8. SkottASkywalker Jedi Padawan

    Member Since:
    Jan 3, 2002
    star 4
    I totally enjoy the dialogue of the entire STAR WARS Saga.

    It's STAR WARS and feels like STAR WARS and is part of the charm of STAR WARS. :) :cool:
  9. TheWhiteTuxedo Jedi Youngling

    Member Since:
    Apr 23, 2004
    star 1
    I don't think the dialogue in the first two films was all that bad. These movies aren't about dialogue. So the OT dialogue was fine enough and at times some great phrases popped out. The Prequel dialogue isn't as hot though. Not completely terrible (except for some places), but I think a lot of it is the execution. Lucas gives some excuse about wanting "30's style acting" or some such nonsense. If the dialogue was executed better in the Prequels, it wouldn't come under as much fire. But I think does lack flair. I wouldn't say the PT dialogue is like something out of a regal court. I'd call it more utilitarian. It gets the job done, nothing more.

    And I'm not wearing rose colored glasses. :p
  10. dontlookatmethatway Jedi Youngling

    Member Since:
    Jul 5, 2005
    star 3
    The OT dialouge was great. All of the lines were well executed and they really added depth to the characters. Unfortunately, I can't say the same for the prequels. Lines like "Are you an angel" just sound pathetic. The acting wasn't that great either.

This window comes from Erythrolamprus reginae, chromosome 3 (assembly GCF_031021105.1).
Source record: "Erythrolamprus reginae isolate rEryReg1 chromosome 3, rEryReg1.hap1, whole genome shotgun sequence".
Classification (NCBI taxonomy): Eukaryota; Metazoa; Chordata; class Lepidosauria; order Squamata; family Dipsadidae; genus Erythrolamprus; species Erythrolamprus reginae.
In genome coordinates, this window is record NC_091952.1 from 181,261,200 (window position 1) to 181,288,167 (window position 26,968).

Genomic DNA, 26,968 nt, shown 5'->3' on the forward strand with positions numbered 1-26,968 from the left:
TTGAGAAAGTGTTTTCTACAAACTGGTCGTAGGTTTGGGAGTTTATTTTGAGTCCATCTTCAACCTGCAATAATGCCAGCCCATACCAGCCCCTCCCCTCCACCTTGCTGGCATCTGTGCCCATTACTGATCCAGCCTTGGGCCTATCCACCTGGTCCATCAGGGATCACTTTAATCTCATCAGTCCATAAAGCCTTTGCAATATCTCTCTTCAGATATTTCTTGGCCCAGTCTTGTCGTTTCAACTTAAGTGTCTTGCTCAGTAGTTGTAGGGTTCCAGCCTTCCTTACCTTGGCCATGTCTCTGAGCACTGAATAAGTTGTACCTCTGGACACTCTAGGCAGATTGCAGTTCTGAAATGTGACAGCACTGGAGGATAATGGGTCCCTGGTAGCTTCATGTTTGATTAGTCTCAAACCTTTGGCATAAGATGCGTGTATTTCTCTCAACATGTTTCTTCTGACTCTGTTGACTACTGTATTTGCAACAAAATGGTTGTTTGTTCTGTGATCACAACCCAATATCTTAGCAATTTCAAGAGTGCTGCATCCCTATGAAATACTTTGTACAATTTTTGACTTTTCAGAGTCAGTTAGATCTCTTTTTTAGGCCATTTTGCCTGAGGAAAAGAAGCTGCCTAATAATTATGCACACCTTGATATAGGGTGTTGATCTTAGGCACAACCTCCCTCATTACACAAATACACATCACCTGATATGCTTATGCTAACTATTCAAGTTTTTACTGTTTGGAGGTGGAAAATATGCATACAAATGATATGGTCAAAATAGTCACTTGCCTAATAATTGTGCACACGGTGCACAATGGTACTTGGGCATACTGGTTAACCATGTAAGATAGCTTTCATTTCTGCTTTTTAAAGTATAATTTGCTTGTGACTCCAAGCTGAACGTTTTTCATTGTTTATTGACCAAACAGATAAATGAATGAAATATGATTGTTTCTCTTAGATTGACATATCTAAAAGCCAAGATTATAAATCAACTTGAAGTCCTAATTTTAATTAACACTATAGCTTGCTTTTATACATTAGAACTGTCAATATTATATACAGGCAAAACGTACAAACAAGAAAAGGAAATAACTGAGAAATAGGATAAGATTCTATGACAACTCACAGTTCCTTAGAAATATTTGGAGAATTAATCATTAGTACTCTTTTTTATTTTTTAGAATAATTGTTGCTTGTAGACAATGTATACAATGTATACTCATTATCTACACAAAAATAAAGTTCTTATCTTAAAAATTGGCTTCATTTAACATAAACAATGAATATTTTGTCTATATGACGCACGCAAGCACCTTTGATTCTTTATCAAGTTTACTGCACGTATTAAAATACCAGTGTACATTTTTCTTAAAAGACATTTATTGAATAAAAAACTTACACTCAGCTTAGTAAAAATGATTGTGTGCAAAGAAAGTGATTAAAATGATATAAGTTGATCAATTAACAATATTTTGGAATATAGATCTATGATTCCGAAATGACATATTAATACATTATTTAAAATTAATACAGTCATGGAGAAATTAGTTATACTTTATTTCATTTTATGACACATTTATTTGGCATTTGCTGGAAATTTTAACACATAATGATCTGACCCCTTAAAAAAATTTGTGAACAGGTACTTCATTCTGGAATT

11. Shelley Jedi Youngling

    Member Since:
    Sep 9, 2001
    star 5
    I'd say that the dialogue is about the same in all of the movies (sometimes the OT's dialogue is better, sometimes the PT's is); the difference is that the OT actors deliver it more fluidly.

  12. LukeCloudjogger Jedi Youngling

    Member Since:
    Apr 9, 2005
    star 2
    Yeah, I'd say Shelley hit the nail right on the head.

    "I'm Luke Skywalker. I'm here to rescue you" is one of the corniest lines of the saga, yet delivered so flawlessly by Mark Hamill.

    The OT can also be quoted and quoted all day. So many witty lines and memorable dialogue.

    The PT, I'm sorry to say, had a little of this but not as much.
  13. Shelley Jedi Youngling

    Member Since:
    Sep 9, 2001
    star 5
    Furthermore, I seriously doubt Vader's lines would be so impressive if they weren't spoken in James Earl Jones's voice -- if, for instance, they were spoken in David Prowse's voice.

    I think there are memorable lines in the PT. Not as many as in the OT, but there are there.
  14. dawnsstarr Jedi Youngling

    Member Since:
    Jul 11, 2005
    It is a give and take situation, as in all movies, between the actors and the writers. Sure some of the lines in OT were extremely corny, but the chemistry between Hamill, Ford and Fisher is amazing. They have it down so flawlessly, that by Jedi the three of them just have to walk on screen together and bam it is there. No script needed.

    The acting in the PT was pathetic. So, though the script did not help them out at all, they are actors, this is their day job, work with it. The actors in PT gave nothing of themselves to the part. They added nothing. Maybe they were in awe of the Star Wars legacy or something, but it felt more like they were action figures doing the motions then real people.
  15. newwillorder Jedi Youngling

    Member Since:
    Mar 29, 2004
    star 2
    I thought the PT lovers were the ones with the inferiority complex.
  16. Shelley Jedi Youngling

    Member Since:
    Sep 9, 2001
    star 5
    I thought the PT lovers were the ones with the inferiority complex.

    [face_laugh]
  17. DarthSil Jedi Padawan

    Member Since:
    Mar 19, 2003
    star 4
    And the OT lovers suffer from a superiority complex? [face_thinking]